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One of my favorite Citizen Science activities with kids involves ants, so this picture book really appealed to me! Although you may need to take another look at this one in the spring, I wanted to share it now. It would also make a great hook for a study on where insects go in the winter!
Featured Picture Book:
Hey, Little Ant (1998)
By Phillip and Hannah Hoose (@PhillipHoose)
Illustrated by Debbie Tilley
A boy and an ant have a discussion about whether the boy should step on the ant. They compare aspects of their lives that are similar and different. The final decision is left up to the reader!
Taking the perspective of others
Caring about others
Similarities and differences
1. There is a great lesson on Mystery Science that you could tie in after reading this book called Where do bugs go in winter?
2. Here are my lesson slides that incorporate the Mystery Science video and an engineering challenge with Hex Bugs!
3. Engineer a safe trap to bring with you on a picnic so no ants get harmed. Use recyclable materials during the design process!
4. Plan out, write a script, and record a video convincing the boy to save the ant.
5. Create a green screen project (either video or just still photos) where the kids are small like ants. DoInk is my favorite app for these types of projects, but you could use whatever green screen app you like!
6. Bring live ants/ant farm into your classroom for student observations! Here is a great site with ideas and support. Or take your kids out into nature to do some ant observations - make sure you bring the hand lenses and science notebooks!
Do you have other ideas? I'd love to hear about them in the comments! #BetterTogether
Whenever I am asked what materials I couldn't live without in the STEM lab, when integrating STEM in the regular classroom, or at home, besides recyclables like cardboard tubes, these are my MUST HAVES!
I've included Amazon links (these are affiliate links), ways I use these materials in my lessons, as well as lots of actual lesson slides. As always feel free to make a copy of the lesson slides and tweak for your needs!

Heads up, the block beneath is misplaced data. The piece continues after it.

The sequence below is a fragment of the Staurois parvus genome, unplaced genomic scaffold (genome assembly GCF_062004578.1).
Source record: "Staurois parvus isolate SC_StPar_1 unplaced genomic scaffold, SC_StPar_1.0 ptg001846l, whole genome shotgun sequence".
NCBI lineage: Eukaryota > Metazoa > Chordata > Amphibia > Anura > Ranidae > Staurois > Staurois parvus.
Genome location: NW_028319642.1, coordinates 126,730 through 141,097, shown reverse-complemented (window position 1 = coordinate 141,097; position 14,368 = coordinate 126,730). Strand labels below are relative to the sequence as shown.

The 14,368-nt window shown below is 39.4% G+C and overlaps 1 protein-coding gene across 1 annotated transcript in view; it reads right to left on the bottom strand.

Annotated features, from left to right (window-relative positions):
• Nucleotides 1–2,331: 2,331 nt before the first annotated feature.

TONS and TONS of masking tape! I always make sure at the very least, each group has its own roll. A management strategy I use is to have students tear off an arm’s length piece and attach it to the edge of their table to they aren’t waiting for the group roll.
You’d be surprised how many kids don’t know how to tear tape. Modeling this fine motor skill and giving them time and grace to practice is important. Of course, scissors can be provided as well.
Some of my STEM challenge constraints include only using a certain amount of tape (ie. 30cm). This helps kids think before building/cutting and allows them to develop other ways to attach materials together (ie. making slits in straws, pushing straw ends inside one another, etc.)
Toothpicks, I always use the round type for their strength and pointy ends which are more user-friendly for kids, are used by the box in my lessons!
I like to have plenty of both the bendable and non-bendable type straws on hand! Let the kids decide which will be better for their particular design. There is a lot of failure learning associated with the bendable kind. Allow that failure to happen, even if you see it coming!
Pool noodles make great boundary areas for activities. I tape them down with Painter’s Tape as Start/Finish lines, to make arenas for robotic challenges, and in large squares to delineate each team’s building area. In addition, they can be used in many challenges.
KEVA Planks are one of my favorite STEM materials because of their simplicity and versatility. They are lightweight, identical pieces of smooth polished wood.
I use pipe cleaners as a material choice in almost every engineering design challenge at every grade level. It always amazes me how many primary students have never held, twisted, or otherwise played with a pipe cleaner!
I always keep a huge bag of packing peanuts as part of my STEM materials. The cheapest place I’ve found them is at your local UHAUL rental store, but you can also get them at mailing stores and on Amazon. I use the common white ones a lot, but have also found that the more expensive water-soluble kind are great for various challenges as well.
Everyone’s favorite go-to for STEM challenge materials. You can never have enough, and I usually make sure I have small and large versions for kids to choose from.
STEM materials don't have to be fancy, electronic, or expensive. These are definitely 8 I wouldn't want to do without! If you have any questions about any of the suggestions or lesson slide links, please don't hesitate to reach out!
I'd love it if you would add your MUST HAVES in the comments!
STEM Advocate and Picture Book Author